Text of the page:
TR: Maybe they could wear the wrong underwear…!
Timo, why do you think Marcus is so successful on this event? It doesn’t matter which car he drives, he always seems to come out on top here. Does the expectation give you any extra pressure?
Obviously the key factor is the experience. It was Marcus’ 18th time on this rally. Look at Sébastien, it was his fifth and he’s already so close. That’s the only explanation. There is no extra pressure, of course there is a strong will to win here because we have done it before and we know we can do it if it goes well.
Finland is one of just three events that you have not won yet, along with Japan and Great Britain? Are these three events some of your biggest ambitions now?
I think for sure Finland; this is the one I would really want to win. Maybe I should wait until Marcus retires, when he is a bit older!
MH: I’ll be there then!
When I start a rally I won the year before, I always try to fight for the victory – it doesn’t change anything. I will go to these rallies with the same motivation.
Daniel, everybody says that Finland is one of the most exciting rallies for a driver. Do you think that it’s one of the most exciting rallies for a co-driver as well, or is it just a lot of hard work?
Sure, because of the fast speed and the jumps. The most sensational stage in the world is Ouninpohja. You have a 128 kph average and jumping all of the time, you have the same time in the air as on the road – it’s fantastic!
Mikko, moving onto Japan now. Your were there last year with a Škoda and you were setting good times before you were forced to retire. Do you feel optimistic that you can be challenging for another podium; you’re making a habit out of this now.
I’ll try to make it a habit! Japan is more difficult than Finland – I know the stages here. The car seems very fast on the stages here and it’s a little bit the same in Japan. I’m sure we can fight there also.
How did you find this Rally Finland compared to previous events here. Looking round the service park and the town, there seemed to be even more people here than usual. Did you have a lot of support on the stages?
Absolutely no problem on the stages. There were a lot of people, but they were all in the right places. There were no problems, everything ran very smooth.
FIA JUNIOR WORLD RALLY CHAMPIONSHP
1st Guy Wilks – Suzuki Sport
1st Phil Pugh – Suzuki Sport
Congratulations Guy. You’ve taken your second victory of the year on what is probably the event that everybody most wants to win. On the first and second days it was a big fight between you and Kris Meeke – how did you see it? Kris was in front, but were you confident you could have caught him? After you took the lead you had your team mate P-G behind you – did you think he might put up a fight?
I’m still not sure what happened with Kris, I still don’t know if that’s what put him out. We didn’t do a test for here, which wasn’t great, and it meant we spent the first day and a quarter effectively testing the car. On the first stage on Saturday morning we took eight seconds from Kris and I don’t think he liked it. Yeah, maybe you could say we pressured him into it, maybe you could say we put more pressure on him. We pushed hard, but never really exerted ourselves through the whole event. The car wasn’t really to our liking, but once we got it right then the times came. As soon as the car was working it was much better. P-G and I have been team-mates for almost three years; we know what we’re capable of. You can never relax; we always try to pressure each other. We were confident we had the situation under control. Kris made it easier, but we weren’t without problems ourselves.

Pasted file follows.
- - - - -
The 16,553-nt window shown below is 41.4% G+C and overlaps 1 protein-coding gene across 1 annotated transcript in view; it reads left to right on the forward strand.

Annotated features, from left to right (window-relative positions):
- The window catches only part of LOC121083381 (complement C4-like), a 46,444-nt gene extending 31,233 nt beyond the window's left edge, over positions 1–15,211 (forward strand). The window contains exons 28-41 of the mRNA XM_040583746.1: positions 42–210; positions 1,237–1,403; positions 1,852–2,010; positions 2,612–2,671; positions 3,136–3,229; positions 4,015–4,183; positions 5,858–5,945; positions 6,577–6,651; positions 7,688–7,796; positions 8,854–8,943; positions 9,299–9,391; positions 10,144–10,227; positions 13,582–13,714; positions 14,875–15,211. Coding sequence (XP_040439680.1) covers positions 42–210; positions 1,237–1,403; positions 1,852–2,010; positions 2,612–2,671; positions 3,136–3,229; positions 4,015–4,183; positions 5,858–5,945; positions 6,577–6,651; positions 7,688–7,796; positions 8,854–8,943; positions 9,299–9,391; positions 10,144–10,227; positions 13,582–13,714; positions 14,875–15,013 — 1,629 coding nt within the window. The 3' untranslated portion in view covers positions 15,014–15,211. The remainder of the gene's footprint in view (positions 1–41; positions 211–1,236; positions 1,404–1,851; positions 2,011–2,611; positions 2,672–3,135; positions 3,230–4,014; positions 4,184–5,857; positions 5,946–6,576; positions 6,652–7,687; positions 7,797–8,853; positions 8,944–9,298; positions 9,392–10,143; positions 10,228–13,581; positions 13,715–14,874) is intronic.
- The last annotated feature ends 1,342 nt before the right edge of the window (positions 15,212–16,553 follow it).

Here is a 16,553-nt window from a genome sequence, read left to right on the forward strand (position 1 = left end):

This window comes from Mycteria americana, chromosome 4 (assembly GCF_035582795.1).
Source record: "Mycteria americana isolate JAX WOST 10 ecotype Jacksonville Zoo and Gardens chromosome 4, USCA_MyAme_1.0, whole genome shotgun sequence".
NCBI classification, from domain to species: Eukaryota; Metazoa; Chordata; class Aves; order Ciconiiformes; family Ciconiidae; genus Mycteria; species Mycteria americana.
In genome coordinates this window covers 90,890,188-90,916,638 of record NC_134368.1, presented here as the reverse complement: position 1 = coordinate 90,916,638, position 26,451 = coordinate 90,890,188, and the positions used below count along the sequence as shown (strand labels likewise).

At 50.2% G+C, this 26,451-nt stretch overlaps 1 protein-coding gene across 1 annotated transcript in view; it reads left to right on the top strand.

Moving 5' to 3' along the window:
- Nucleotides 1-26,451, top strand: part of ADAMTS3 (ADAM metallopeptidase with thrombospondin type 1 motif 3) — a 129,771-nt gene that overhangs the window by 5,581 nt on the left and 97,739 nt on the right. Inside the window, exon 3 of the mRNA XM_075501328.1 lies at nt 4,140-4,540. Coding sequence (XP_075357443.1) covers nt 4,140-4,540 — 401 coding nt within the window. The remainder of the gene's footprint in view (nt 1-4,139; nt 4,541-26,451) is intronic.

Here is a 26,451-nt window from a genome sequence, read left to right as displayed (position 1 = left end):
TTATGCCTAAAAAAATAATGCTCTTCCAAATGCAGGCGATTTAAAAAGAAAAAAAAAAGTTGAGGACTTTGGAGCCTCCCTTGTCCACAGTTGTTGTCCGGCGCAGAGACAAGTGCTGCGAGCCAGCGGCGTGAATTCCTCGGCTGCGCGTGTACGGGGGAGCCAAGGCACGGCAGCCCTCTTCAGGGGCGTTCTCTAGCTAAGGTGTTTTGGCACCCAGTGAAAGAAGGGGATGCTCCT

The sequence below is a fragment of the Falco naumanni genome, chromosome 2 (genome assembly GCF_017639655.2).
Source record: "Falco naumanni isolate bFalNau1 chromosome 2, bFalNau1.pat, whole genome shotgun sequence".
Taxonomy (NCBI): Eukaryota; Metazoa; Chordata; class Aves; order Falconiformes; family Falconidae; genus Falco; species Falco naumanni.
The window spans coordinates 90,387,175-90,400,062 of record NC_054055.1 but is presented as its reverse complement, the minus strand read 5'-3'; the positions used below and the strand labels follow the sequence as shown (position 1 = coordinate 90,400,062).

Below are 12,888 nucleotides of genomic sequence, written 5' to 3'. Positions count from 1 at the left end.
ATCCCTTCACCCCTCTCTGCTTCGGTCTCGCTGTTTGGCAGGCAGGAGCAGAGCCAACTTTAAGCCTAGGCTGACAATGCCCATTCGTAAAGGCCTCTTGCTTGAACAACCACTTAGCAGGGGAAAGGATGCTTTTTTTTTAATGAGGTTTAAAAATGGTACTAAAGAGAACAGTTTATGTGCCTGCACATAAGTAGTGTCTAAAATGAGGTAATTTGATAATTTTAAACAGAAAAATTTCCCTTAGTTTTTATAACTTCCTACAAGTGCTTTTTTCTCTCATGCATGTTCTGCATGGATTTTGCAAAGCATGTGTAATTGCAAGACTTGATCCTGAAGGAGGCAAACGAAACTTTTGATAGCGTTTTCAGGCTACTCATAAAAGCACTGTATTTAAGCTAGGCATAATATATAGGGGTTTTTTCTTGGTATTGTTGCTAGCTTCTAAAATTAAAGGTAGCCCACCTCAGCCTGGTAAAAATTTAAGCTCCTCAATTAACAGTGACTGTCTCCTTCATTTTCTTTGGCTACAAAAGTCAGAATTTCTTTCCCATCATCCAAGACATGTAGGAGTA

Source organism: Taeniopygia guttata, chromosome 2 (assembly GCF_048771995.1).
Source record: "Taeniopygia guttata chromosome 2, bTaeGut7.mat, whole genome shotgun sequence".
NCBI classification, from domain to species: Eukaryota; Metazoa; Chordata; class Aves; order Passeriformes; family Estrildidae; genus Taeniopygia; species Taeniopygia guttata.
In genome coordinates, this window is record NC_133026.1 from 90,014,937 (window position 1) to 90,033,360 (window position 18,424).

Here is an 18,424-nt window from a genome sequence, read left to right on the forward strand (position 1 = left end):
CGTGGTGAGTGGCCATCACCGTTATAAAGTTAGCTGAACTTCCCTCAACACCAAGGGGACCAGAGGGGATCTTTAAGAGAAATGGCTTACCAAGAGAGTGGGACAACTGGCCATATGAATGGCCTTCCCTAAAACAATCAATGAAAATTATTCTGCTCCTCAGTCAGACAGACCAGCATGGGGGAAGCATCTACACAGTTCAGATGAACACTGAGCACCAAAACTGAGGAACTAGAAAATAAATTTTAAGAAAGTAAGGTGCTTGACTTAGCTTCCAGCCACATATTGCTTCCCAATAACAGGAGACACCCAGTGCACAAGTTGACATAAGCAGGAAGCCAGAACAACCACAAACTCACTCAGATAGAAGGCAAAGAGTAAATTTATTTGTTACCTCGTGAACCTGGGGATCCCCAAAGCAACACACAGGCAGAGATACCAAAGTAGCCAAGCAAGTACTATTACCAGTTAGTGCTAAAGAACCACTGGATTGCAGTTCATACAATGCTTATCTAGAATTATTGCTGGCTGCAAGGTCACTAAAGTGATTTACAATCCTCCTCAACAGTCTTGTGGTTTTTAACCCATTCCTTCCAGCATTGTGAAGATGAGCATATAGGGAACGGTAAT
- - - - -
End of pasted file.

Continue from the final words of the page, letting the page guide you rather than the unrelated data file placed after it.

Punctures were a major talking point amongst the JWRC competitors. How badly were you affected and just how rough were the roads that were causing them?
You could say the second running is the major problem. The field is quite large with 120 cars. The first run is quite bad, but when we go back and the WRC boys have been through, it’s like a minefield. We had one puncture in Ouninpohja where we dropped 25 or 30 seconds – that put us on the back foot. We picked another one up in the long one, but that was only a kilometre from the end so we were quite fortunate. We took it steady at the start and pushed harder towards the end, we drove well with our heads.
This puts you third in the Championship – how are you set now for the rest of the year. You’ve got two rounds left – Turkey and GB – what’s going to be your plan of attack? You’ve come close before, but do you think that 2006 could be your year?
We wanted to come here and win – everybody else could take care of themselves. We’re on 21 points and the leader is on 29. It’s only eight points difference. For Turkey we will have the same attitude; I want to do exactly what we did here. We want to be in control and win stages then win the rally. I’d like to say it will be our year this year, but that does depend on what happens to the other people. We have gone well in Turkey and Wales before. I believe you make your own luck, and Phil and I work well in the car, make no mistakes and that’s important. We have to be quick and consistent. If we do that, then why not?
You started this event without having done any testing and then you were faced with a downpour on the opening day – just how much were you up against it on this event?
All we had to go on was last year’s settings. It’s a testament to what Guy and the engineer did to get us the win on this event. It speaks volumes.
Finally Guy, a word on how this event went. There was a full field of JWRC competitors and you had all your biggest rivals fighting against you. How exciting did this make the event? Do you think that next year’s JWRC should adopt this format?
It was more exciting for us and everybody. You want to compete against everybody. Okay, it’s a different format, but we really enjoyed the weekend. We won against everybody, no ifs or buts – we won. We’ve done almost everything, if not everything perfectly here.